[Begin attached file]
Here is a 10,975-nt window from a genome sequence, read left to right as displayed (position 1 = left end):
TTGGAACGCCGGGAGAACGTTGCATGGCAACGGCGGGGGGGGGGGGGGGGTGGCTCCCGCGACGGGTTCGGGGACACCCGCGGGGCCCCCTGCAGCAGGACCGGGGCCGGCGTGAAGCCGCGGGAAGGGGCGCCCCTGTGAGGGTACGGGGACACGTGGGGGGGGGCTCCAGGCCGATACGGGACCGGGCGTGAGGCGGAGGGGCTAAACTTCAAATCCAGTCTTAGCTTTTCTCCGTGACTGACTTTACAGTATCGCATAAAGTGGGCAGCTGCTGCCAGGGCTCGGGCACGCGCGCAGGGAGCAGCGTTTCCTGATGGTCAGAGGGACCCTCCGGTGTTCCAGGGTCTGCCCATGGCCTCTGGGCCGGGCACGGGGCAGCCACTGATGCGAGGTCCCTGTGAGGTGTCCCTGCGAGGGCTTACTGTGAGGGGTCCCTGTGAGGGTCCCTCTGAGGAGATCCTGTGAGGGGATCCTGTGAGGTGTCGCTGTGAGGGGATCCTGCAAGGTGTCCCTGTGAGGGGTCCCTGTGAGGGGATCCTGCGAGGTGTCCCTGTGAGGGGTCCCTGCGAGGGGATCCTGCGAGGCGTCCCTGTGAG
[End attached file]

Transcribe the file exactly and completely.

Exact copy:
Here is a 10,975-nt window from a genome sequence, read left to right as displayed (position 1 = left end):
TTGGAACGCCGGGAGAACGTTGCATGGCAACGGCGGGGGGGGGGGGGGGGTGGCTCCCGCGACGGGTTCGGGGACACCCGCGGGGCCCCCTGCAGCAGGACCGGGGCCGGCGTGAAGCCGCGGGAAGGGGCGCCCCTGTGAGGGTACGGGGACACGTGGGGGGGGGCTCCAGGCCGATACGGGACCGGGCGTGAGGCGGAGGGGCTAAACTTCAAATCCAGTCTTAGCTTTTCTCCGTGACTGACTTTACAGTATCGCATAAAGTGGGCAGCTGCTGCCAGGGCTCGGGCACGCGCGCAGGGAGCAGCGTTTCCTGATGGTCAGAGGGACCCTCCGGTGTTCCAGGGTCTGCCCATGGCCTCTGGGCCGGGCACGGGGCAGCCACTGATGCGAGGTCCCTGTGAGGTGTCCCTGCGAGGGCTTACTGTGAGGGGTCCCTGTGAGGGTCCCTCTGAGGAGATCCTGTGAGGGGATCCTGTGAGGTGTCGCTGTGAGGGGATCCTGCAAGGTGTCCCTGTGAGGGGTCCCTGTGAGGGGATCCTGCGAGGTGTCCCTGTGAGGGGTCCCTGCGAGGGGATCCTGCGAGGCGTCCCTGTGAG